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Management Bonus

*Technical Question

Taxpayer paid themselves a low salary for the last six months of the year (first year of business)- $1000.00/mnth - $6,000.00 for 2019. This $6,000 has already been processed through payroll and the necessary remittances have been completed.

Taxpayer wants a management bonus at year-end Dec 31, 2019 & can pay right themselves right away or shortly after because the business has sufficient funds. The bonus will paid in the first pay period of 2020. Thoughts on the fellowing journal entries?

Bonus will be around $20,000 - $30,000. $25,000 as an average will be used.

Thank you for your suggestions and insights ahead of time.

Are the taxpayers shareholders, too? If yes, EI may not be applicable.

Atul

Atul Shah

ATUL SHAH INC.

Phone: 604 569-SHAH (7424)

Fax : 604-569-0146

288 West 8th Avenue

Vancouver BC V5Y 1N5

www.smartax.ca

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I’ll reinforce Atul’s comment, no CPP if owner-managers.

Also, the bonus declared in 2019 is an expense to the Corp in 2019 as long as it is paid within 180 days of year end ( ITA 78(4)). I can’t recall if EI Employer amounts can also be expensed in 2019 or not as it is recognized at the time the bonus is declared. Also note that CRA has interpreted the 180 day rule to also mean remittance paid within 180 days (not the next remittance period if payment made on day 180).

The source deduction for tax will need to be reviewed via a payroll calculator as it will need to be withheld at the expected 2020 marginal T1 rate. See CRA - https://www.canada.ca/en/revenue-agency/services/tax/businesses/topics/payroll/payroll-deductions-contributions/special-payments/bonuses-retroactive-pay-increases-irregular-amounts.html

Greg.

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CPP will apply but not EI.

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My mistake - no EI for owner managers is correct

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Bonus should be calculated by bonus tax method
You can use CRA online pay calculator to make sure right amount of tax is deducted and remitted
And client don’t owe to Cra more then deductions

Thanks

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@atul Yes, you are correct and thank you
@gregory @obhorst @mintogrewal Thank you for your replies

Yes the taxpayer is a 100% shareholder and I found in Guide t4001 Employers’ Guide
Payroll Deductions and Remittances pg 22 (PDF) the following:

Employment
Even if there is a contract of service, payments for the
following types of employment are not insurable and
EI premiums do not have to be deducted:

When a corporation employs a person who controls more
than 40% of the corporation’s voting shares.

Are there any other suggestions/considerations?

If they and/or a “related person” control 40% or more of the voting shares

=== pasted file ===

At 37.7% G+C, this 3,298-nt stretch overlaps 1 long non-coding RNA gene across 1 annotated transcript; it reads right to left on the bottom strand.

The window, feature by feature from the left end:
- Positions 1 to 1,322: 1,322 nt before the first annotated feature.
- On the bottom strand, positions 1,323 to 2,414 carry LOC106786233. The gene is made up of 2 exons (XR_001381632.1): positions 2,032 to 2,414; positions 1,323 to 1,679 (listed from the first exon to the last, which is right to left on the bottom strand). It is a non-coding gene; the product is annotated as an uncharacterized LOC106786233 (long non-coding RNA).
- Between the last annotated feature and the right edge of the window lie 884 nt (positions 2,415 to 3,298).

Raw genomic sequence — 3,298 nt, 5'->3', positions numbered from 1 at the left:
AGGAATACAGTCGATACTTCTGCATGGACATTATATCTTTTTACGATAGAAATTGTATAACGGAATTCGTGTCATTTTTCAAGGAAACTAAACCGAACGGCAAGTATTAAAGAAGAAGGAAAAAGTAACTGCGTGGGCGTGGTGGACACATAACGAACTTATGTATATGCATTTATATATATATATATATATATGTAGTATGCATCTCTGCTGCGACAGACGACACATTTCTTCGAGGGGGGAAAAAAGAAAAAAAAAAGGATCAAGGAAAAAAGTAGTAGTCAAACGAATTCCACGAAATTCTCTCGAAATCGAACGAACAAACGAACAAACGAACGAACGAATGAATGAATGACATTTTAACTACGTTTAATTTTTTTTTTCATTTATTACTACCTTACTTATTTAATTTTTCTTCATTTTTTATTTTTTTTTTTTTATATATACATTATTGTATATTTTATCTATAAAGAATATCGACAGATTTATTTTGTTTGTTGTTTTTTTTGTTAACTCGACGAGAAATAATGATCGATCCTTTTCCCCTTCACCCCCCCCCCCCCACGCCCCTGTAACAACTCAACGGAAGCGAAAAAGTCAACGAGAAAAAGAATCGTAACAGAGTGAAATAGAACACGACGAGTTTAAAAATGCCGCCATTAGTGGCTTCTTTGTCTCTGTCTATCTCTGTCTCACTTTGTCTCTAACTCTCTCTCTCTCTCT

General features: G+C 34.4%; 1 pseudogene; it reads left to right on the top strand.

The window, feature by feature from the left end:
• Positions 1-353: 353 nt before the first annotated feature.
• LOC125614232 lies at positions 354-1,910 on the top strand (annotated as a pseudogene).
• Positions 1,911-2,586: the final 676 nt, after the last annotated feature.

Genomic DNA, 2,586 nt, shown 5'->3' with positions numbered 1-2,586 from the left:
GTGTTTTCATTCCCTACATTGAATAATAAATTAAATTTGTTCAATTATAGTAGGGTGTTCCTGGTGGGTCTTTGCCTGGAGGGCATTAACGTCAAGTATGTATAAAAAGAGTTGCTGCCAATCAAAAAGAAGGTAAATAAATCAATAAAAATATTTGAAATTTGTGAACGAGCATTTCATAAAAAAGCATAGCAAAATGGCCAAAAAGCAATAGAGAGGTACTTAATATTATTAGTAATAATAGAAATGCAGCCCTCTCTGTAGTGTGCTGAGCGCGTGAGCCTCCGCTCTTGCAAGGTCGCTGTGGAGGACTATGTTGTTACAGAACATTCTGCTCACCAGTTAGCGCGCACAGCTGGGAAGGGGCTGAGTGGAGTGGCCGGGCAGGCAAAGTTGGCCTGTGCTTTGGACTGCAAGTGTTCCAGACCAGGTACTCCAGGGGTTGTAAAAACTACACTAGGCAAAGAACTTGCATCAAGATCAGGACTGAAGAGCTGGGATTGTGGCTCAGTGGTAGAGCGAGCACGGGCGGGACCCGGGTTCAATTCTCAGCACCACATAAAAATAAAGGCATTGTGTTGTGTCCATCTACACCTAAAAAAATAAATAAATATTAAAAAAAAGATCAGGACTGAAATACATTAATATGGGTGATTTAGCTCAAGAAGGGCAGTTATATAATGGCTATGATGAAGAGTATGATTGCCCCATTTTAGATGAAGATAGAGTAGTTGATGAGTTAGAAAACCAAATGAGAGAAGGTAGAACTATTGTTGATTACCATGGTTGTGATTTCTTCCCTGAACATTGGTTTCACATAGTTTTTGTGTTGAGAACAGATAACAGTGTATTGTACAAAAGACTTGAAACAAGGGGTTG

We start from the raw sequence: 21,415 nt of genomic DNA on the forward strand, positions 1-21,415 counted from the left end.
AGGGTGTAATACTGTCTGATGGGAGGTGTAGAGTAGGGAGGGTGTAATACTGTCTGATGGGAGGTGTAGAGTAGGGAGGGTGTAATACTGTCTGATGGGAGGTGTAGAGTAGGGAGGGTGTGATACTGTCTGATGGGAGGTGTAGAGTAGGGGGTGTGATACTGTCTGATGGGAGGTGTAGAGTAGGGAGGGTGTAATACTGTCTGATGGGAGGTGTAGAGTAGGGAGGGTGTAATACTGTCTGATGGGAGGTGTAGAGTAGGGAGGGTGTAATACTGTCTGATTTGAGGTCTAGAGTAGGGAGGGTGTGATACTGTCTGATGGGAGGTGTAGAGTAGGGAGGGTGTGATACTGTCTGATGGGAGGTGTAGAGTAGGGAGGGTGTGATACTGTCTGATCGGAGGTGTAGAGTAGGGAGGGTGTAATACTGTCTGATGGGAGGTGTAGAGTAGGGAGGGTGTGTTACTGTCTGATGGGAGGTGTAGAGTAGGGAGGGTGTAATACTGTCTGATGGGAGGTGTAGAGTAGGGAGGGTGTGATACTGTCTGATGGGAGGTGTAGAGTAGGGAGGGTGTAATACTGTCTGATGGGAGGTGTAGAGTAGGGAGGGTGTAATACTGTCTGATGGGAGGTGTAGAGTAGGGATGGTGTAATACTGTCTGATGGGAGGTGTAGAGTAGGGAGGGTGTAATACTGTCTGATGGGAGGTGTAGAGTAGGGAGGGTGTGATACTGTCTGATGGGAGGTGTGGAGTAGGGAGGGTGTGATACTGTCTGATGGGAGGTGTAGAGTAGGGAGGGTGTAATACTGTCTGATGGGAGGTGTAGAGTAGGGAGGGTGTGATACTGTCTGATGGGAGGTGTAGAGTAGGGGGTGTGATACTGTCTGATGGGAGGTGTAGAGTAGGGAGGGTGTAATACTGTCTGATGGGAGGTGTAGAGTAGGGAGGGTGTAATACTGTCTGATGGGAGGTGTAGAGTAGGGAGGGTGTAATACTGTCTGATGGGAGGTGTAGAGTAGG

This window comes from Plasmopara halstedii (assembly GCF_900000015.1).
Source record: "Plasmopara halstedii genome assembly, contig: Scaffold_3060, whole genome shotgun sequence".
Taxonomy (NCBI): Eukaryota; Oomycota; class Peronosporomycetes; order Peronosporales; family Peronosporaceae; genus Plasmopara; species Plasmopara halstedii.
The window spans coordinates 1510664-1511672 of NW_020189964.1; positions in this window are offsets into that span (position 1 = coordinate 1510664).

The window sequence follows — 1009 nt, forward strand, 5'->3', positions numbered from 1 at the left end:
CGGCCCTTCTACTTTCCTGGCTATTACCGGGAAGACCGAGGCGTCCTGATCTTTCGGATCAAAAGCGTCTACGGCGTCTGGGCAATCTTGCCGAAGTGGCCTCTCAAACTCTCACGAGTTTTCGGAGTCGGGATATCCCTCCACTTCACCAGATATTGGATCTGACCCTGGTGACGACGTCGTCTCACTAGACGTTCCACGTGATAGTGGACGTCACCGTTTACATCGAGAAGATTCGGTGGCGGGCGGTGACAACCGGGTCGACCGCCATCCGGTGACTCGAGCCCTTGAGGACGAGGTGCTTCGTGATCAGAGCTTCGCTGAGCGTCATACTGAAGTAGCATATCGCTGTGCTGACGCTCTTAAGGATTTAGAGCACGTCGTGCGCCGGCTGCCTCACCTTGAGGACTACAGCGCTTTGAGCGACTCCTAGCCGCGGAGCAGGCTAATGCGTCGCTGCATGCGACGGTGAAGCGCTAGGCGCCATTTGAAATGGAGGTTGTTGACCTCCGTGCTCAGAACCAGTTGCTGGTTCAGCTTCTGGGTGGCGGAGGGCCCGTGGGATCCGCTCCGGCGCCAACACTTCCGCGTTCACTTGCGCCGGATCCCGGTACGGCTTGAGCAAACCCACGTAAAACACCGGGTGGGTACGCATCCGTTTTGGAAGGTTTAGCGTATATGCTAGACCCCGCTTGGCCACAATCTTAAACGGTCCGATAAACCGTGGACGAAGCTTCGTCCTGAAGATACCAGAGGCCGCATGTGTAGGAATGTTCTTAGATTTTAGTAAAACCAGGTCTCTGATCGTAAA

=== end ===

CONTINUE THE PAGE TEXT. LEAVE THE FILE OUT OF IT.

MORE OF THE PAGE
image001.jpg

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The main thing I would say is the same as @gregory - the payroll expense (most of entry #2) should be recorded in Dec 2019. Why else would you make it a “bonus”? If you record the expense in January, it’s no different than normal salary/payroll. The special characteristic of a “bonus” is that the corp can claim a deduction in the current year (2019) without having to pay the employee for 6 months. (and you remit the source deductions only when you pay the employee).

I suppose you COULD pay a bonus in January, and make use of the delayed payment/remittance - just that the corp tax deduction (i.e. salary expense) will be deferred one year.

BTW - here’s CRA’s bonus method calculation:
https://www.canada.ca/en/revenue-agency/services/tax/businesses/topics/payroll/payroll-deductions-contributions/special-payments/example-1-first-once-a-year-bonus-payment.html

Hope that helps!

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Wait - is “Management bonus” an expense account? LOL, I guess I should have looked closer. Then, I think you have it right, other than the few issues others have already posted…

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I had an interesting payroll audit few months ago (pre-TOSI days). The discretionary family trust owned 100% shares of OPCO; with minimum shares to parents. The OPCO paid very reasonable salaries
to two children (between 18 and 22) and EI was not deducted.

The auditor proposed to charge EI as the children were not the shareholders directly. After few rounds of discussions (what stops OPCO paying salaries to the children; and then stopping it 0- with
children claiming EI in subsequent months – much higher that EI premium collected, etc.), the tax auditor backed off; and my client got a clean chit. No need to deduct EI on salaries paid to the children, too!

Post TOSI, the planning may work ONLY with modifications.

Atul

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https://www.canada.ca/en/services/benefits/ei/ei-self-employed-workers.html

A major shareholder (40% +) can elect to pay EI premiums to qualify for “special benefits” such as maternity and parental benefits on the same basis a a self-employed person.

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Thank you everyone for your tips, suggestions, and insights. Grateful & appreciative for the replies!

Warning - Once you elect to pay, you can’t elect not to pay later. And you have to pay for a year before you can claim.

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I would always advise against electing to pay EI on self employed income. As far as I am concerned, it is nothing but a trap for an unsuspecting young woman to fall into. It looks good until you read all about it. You can’t win on this one.

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